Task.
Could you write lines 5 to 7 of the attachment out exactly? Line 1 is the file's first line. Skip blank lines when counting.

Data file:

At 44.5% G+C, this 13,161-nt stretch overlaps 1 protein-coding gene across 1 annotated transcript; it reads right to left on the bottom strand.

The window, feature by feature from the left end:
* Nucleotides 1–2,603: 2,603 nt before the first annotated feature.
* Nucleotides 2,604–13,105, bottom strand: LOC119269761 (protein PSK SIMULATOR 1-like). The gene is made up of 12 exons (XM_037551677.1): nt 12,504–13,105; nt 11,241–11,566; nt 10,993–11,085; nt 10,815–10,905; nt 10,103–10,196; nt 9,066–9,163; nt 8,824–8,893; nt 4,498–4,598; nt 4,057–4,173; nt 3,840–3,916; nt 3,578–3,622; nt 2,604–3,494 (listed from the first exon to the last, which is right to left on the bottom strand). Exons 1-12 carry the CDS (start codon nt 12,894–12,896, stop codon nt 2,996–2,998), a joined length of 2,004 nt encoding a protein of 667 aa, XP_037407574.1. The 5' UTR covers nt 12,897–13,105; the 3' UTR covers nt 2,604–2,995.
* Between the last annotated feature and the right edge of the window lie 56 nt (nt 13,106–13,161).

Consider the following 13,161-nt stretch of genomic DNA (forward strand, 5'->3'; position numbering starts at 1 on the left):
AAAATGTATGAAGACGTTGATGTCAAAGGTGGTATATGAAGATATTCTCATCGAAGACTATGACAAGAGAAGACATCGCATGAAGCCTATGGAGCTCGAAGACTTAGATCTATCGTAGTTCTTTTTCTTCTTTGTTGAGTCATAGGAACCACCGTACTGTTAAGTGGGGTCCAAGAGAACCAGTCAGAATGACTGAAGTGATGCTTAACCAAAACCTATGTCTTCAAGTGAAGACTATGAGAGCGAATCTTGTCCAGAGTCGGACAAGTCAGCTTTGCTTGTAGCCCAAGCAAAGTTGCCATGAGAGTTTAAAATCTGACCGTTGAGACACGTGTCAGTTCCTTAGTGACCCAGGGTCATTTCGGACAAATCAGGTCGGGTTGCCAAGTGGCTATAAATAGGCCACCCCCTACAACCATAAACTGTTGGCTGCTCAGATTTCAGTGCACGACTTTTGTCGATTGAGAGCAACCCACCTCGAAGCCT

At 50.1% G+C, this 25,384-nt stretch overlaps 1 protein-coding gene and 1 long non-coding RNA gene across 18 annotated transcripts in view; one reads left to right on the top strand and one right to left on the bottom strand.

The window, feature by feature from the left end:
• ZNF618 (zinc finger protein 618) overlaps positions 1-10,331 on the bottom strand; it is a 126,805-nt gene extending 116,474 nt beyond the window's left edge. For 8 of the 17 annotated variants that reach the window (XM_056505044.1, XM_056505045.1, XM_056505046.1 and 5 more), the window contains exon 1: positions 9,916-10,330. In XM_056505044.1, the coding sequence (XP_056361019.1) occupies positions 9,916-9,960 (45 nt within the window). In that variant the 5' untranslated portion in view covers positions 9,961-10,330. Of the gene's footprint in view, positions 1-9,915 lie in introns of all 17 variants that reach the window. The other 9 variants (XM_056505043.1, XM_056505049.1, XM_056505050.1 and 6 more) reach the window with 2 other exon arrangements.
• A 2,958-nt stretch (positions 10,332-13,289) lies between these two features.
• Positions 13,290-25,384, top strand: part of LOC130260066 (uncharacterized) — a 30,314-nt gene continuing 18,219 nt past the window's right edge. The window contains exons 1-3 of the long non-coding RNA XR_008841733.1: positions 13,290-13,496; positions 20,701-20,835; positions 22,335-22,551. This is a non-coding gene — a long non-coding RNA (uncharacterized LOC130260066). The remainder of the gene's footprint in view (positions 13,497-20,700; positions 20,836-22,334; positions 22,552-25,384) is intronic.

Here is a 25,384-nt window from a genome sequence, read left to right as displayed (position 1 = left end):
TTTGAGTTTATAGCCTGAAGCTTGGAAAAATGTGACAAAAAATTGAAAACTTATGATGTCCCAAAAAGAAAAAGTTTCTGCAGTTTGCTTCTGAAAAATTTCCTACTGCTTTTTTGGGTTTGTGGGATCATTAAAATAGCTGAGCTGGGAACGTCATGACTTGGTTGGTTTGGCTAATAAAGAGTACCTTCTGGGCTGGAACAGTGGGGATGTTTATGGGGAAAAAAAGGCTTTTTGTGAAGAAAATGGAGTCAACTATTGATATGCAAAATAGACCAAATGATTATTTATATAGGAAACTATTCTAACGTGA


* Between the last annotated feature and the right edge of the window lie 56 nt (nt 13,106–13,161).

Consider the following 13,161-nt stretch of genomic DNA (forward strand, 5'->3'; position numbering starts at 1 on the left):
AAAATGTATGAAGACGTTGATGTCAAAGGTGGTATATGAAGATATTCTCATCGAAGACTATGACAAGAGAAGACATCGCATGAAGCCTATGGAGCTCGAAGACTTAGATCTATCGTAGTTCTTTTTCTTCTTTGTTGAGTCATAGGAACCACCGTACTGTTAAGTGGGGTCCAAGAGAACCAGTCAGAATGACTGAAGTGATGCTTAACCAAAACCTATGTCTTCAAGTGAAGACTATGAGAGCGAATCTTGTCCAGAGTCGGACAAGTCAGCTTTGCTTGTAGCCCAAGCAAAGTTGCCATGAGAGTTTAAAATCTGACCGTTGAGACACGTGTCAGTTCCTTAGTGACCCAGGGTCATTTCGGACAAATCAGGTCGGGTTGCCAAGTGGCTATAAATAGGCCACCCCCTACAACCATAAACTGTTGGCTGCTCAGATTTCAGTGCACGACTTTTGTCGATTGAGAGCAACCCACCTCGAAGCCT